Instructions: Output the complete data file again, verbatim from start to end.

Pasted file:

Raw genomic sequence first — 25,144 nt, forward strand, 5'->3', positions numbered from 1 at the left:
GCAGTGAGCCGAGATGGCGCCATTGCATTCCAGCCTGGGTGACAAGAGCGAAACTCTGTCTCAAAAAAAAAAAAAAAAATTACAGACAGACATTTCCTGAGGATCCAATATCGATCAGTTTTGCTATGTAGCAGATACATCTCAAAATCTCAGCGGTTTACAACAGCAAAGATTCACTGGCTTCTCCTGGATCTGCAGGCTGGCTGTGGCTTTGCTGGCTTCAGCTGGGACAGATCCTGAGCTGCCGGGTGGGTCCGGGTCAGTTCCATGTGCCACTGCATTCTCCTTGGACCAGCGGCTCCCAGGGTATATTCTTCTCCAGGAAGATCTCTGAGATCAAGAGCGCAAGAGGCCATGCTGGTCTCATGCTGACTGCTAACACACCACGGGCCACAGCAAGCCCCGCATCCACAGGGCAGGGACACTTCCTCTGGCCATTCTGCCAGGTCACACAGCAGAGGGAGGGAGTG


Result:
Raw genomic sequence first — 25,144 nt, forward strand, 5'->3', positions numbered from 1 at the left:
GCAGTGAGCCGAGATGGCGCCATTGCATTCCAGCCTGGGTGACAAGAGCGAAACTCTGTCTCAAAAAAAAAAAAAAAAATTACAGACAGACATTTCCTGAGGATCCAATATCGATCAGTTTTGCTATGTAGCAGATACATCTCAAAATCTCAGCGGTTTACAACAGCAAAGATTCACTGGCTTCTCCTGGATCTGCAGGCTGGCTGTGGCTTTGCTGGCTTCAGCTGGGACAGATCCTGAGCTGCCGGGTGGGTCCGGGTCAGTTCCATGTGCCACTGCATTCTCCTTGGACCAGCGGCTCCCAGGGTATATTCTTCTCCAGGAAGATCTCTGAGATCAAGAGCGCAAGAGGCCATGCTGGTCTCATGCTGACTGCTAACACACCACGGGCCACAGCAAGCCCCGCATCCACAGGGCAGGGACACTTCCTCTGGCCATTCTGCCAGGTCACACAGCAGAGGGAGGGAGTG